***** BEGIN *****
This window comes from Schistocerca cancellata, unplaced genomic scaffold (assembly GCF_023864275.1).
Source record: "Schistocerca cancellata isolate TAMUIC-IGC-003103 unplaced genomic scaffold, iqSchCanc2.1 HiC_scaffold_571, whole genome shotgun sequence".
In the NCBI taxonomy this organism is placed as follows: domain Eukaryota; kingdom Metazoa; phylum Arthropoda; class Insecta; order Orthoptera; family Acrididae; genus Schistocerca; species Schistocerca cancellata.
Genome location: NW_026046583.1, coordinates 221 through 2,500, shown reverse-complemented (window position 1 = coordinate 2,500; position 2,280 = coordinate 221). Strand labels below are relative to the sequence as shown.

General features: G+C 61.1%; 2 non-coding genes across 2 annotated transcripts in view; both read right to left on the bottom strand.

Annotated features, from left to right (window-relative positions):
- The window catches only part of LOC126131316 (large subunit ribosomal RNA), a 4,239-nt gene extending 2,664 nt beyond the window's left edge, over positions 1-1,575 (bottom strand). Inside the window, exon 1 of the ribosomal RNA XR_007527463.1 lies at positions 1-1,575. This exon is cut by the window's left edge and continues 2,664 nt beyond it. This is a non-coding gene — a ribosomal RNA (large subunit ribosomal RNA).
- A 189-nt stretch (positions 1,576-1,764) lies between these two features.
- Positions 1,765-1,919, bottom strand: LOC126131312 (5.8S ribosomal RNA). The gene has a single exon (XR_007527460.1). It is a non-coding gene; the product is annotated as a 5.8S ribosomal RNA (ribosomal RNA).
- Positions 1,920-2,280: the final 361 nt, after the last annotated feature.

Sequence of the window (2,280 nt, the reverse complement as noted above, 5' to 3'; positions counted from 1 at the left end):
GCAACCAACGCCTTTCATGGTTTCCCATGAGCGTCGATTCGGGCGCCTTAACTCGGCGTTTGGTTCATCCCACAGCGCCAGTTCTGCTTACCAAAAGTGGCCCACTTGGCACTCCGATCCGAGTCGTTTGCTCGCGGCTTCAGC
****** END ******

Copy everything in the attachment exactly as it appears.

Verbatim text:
This window comes from Schistocerca cancellata, unplaced genomic scaffold (assembly GCF_023864275.1).
Source record: "Schistocerca cancellata isolate TAMUIC-IGC-003103 unplaced genomic scaffold, iqSchCanc2.1 HiC_scaffold_571, whole genome shotgun sequence".
In the NCBI taxonomy this organism is placed as follows: domain Eukaryota; kingdom Metazoa; phylum Arthropoda; class Insecta; order Orthoptera; family Acrididae; genus Schistocerca; species Schistocerca cancellata.
Genome location: NW_026046583.1, coordinates 221 through 2,500, shown reverse-complemented (window position 1 = coordinate 2,500; position 2,280 = coordinate 221). Strand labels below are relative to the sequence as shown.

General features: G+C 61.1%; 2 non-coding genes across 2 annotated transcripts in view; both read right to left on the bottom strand.

Annotated features, from left to right (window-relative positions):
- The window catches only part of LOC126131316 (large subunit ribosomal RNA), a 4,239-nt gene extending 2,664 nt beyond the window's left edge, over positions 1-1,575 (bottom strand). Inside the window, exon 1 of the ribosomal RNA XR_007527463.1 lies at positions 1-1,575. This exon is cut by the window's left edge and continues 2,664 nt beyond it. This is a non-coding gene — a ribosomal RNA (large subunit ribosomal RNA).
- A 189-nt stretch (positions 1,576-1,764) lies between these two features.
- Positions 1,765-1,919, bottom strand: LOC126131312 (5.8S ribosomal RNA). The gene has a single exon (XR_007527460.1). It is a non-coding gene; the product is annotated as a 5.8S ribosomal RNA (ribosomal RNA).
- Positions 1,920-2,280: the final 361 nt, after the last annotated feature.

Sequence of the window (2,280 nt, the reverse complement as noted above, 5' to 3'; positions counted from 1 at the left end):
GCAACCAACGCCTTTCATGGTTTCCCATGAGCGTCGATTCGGGCGCCTTAACTCGGCGTTTGGTTCATCCCACAGCGCCAGTTCTGCTTACCAAAAGTGGCCCACTTGGCACTCCGATCCGAGTCGTTTGCTCGCGGCTTCAGC